I did two courses at Maggies last year. One was specifically about returning to work - which was great - a lot of information about how to manage your return, legal issues, stuff about your rights. The other one was a more general course called Where Now? This is a seven week course which goes into so many aspects of getting your like on track and getting used to the new normal. The information about it is at this link.
I am also do a couple of exercise classes there including Nordic Walking, which is brilliant and in the last few weeks Ive had some counselling sessions.
Im fortunate that the West London Maggies isn't too far from where I live so Im able to go there quite easily. I understand that they also offer online support if you cant easily get to a centre Im pretty certain that without the support there I would be a basket case. Its now nine months since my diagnosis and surgery and six months since I returned to work, and although its not easy and im still working a phased return (four days a week - 2 in the office and 2 at home) and that will continue until the end of June. It took me a while to realise that I needed help, but its helped me so much.
I have just been to a follow-up day of the HOPE course. This was 2 consecutive days in February and 1 day about 5/6 weeks later. Very worthwhile but this was in Pembs - perhaps this will be offered in your area?
I am training to become a Counsellor and my group are doing a presentation on Macmillan and all that it offers. Would it be possible for us to use your latest email as a a example of someone who has benefited from the HOPE programme?
hi everyone... this is my first post...
in a nutshell I had a full hysterectomy in May 17 (due to severe endometriosis). 9 weeks post op I had my first mammogram (age 48) and DCIS was discovered. Had my op in august 17 followed by radiotherapy later in the year.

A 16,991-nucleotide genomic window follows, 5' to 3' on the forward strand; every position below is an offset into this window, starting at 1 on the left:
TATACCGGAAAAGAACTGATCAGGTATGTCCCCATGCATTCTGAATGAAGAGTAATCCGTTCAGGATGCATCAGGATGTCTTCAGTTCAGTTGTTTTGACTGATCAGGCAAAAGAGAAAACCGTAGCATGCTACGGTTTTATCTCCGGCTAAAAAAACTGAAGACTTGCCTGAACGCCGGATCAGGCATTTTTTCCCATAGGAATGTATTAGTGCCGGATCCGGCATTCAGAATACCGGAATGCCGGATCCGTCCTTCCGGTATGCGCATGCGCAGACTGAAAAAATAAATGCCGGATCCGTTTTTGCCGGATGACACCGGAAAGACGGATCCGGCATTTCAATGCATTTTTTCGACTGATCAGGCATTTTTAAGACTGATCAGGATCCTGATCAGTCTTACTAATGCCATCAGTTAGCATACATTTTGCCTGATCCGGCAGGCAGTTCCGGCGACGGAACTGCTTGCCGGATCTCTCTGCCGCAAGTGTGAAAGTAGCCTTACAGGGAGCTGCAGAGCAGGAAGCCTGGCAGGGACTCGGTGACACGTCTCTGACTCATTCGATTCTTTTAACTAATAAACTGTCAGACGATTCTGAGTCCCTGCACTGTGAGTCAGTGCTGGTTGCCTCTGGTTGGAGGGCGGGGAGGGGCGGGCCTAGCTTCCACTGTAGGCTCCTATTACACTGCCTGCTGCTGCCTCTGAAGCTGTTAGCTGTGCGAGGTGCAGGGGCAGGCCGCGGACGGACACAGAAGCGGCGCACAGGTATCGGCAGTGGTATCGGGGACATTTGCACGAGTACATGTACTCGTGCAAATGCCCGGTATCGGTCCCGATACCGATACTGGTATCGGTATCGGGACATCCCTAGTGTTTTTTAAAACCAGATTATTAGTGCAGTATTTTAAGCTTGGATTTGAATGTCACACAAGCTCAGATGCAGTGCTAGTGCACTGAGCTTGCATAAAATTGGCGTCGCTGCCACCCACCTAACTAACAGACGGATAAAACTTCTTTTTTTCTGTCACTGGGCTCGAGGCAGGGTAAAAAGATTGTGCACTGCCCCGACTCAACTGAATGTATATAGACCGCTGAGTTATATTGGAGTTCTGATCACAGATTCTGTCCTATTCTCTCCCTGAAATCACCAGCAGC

I still feel a bit of a fraud as it was only DCIS but I went through the cancer process and I’m still struggling to reconcile everything. I’m constantly told “cancer is not a competition. Everyone has their own journey”.
I officially have the most unsupportive boss known to man and had a total meltdown at work last week when I advised them of my upcoming mammogram (first one post op).
Thought I was going mad last week but as my breast nurse reminds me “I’ve been through a lot and should take time to deal with all this”. HOPE counselling has been highly recommended and will investigate further....
I guess, as a person with neuroendocrine cancer who will *never* complete treatment, I am sad that there is nothing like this for people like me who must live with incurable cancer for the rest of my life... there should be something like this for people with chronic cancer.
It's difficult to face cancer every day, to never be able to move beyond the acute phase and grieve for the loss of well being. Hope would be useful.
Or, is it just people like me who should have "no hope"?
Hi Taska, indeed having hope for some can be challenging.
I was diagnosed back in 1999 and was told I had an incurable type of Lymphoma and would never even see remission - remarkably 4 years back I was told I was in remission but no guarantees that it will not kick back in again.
I did find some support groups so you may want to check for Local Macmillan Support in your area.
I did find some great support at our local al Maggie’s Centre as these folks do run support groups for everyone - regardless of prognosis ((hugs))
Mike - Thehighlander
It always seems impossible until its done - Nelson Mandela